If Collins were to struggle this year, it could make him a potential cap casualty next offseason. Dallas can save $6.5 million in cap space if Collins is released or traded in 2019.
Dallas could elect to give Connor Williams, their second-round pick this year, a look at right tackle next season. It's the position he played in college.
They could also consider veteran backup Cameron Fleming, who will still be just 26-year-old. Fleming has two Super Bowl rings and several starts, including in the postseason, from his time with the Patriots.
While we think of La'el Collins as a first-round talent, it's important to remember that he was ultimately an undrafted free agent. Dallas did not have to invest anything to acquire him, and ultimately that makes it easier to let him go.
Naturally, we prefer the other side of this coin. If Collins builds on 2017, he will join the upper echelon of right tackles in the league. And if the Cowboys' offensive line isn't already the best in the NFL, that would only cement them as the best unit in football.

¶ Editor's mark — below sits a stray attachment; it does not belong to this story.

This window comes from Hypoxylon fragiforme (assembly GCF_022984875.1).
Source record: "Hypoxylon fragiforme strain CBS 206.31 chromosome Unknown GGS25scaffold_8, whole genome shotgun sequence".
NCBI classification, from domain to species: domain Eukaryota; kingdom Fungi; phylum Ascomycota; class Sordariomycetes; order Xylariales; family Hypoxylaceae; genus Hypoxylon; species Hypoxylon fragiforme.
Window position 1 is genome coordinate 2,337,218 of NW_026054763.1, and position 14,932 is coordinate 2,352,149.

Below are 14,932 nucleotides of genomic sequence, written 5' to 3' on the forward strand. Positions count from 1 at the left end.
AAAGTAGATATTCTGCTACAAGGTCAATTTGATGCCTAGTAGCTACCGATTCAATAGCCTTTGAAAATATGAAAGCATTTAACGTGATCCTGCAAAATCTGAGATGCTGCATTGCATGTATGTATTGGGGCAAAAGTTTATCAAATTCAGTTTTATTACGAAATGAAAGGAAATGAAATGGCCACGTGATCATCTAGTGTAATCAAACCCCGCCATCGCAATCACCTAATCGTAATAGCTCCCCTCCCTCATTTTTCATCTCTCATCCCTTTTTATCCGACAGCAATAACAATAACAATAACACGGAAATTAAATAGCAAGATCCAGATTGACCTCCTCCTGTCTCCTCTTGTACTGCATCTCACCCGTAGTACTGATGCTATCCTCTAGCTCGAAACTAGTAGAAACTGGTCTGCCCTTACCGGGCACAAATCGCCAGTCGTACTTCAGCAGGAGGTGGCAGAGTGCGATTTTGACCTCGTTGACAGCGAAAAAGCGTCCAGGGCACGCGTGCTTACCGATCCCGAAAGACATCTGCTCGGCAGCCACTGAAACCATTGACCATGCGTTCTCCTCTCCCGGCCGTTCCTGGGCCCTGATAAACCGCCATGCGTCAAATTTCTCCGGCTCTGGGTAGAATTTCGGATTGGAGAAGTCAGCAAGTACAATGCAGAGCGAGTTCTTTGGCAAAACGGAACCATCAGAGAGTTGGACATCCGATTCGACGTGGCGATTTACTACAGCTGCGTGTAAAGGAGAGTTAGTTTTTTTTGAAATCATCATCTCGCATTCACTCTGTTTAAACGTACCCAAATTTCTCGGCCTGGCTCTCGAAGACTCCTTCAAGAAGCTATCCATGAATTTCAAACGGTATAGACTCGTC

If La'el makes the leap, it could mean huge things for the Cowboys' offense and team success this year.
How Cowboys Could Benefit From Randy Gregory’s Suspension
Randy Gregory is back! His suspension is officially over and he will be able to join the Dallas Cowboys in Oxnard, California when training camp gets underway less than a week from now.
Speculation has already started as to what this could mean for the Dallas Cowboys defense this season, and shockingly expectations are rather high for a player who hasn't stepped foot on the field in over a year. But, that's not what I want to talk about today. Today I want to focus on Gregory's mess of a contract, because it is rather interesting.
Randy Gregory was signed to a four-year contract after being drafted by the Dallas Cowboys in the second-round of the 2015 NFL Draft. Gregory's rookie deal was set to expire at the conclusion of the 2018 season, but his multiple suspensions have now changed that expiration date.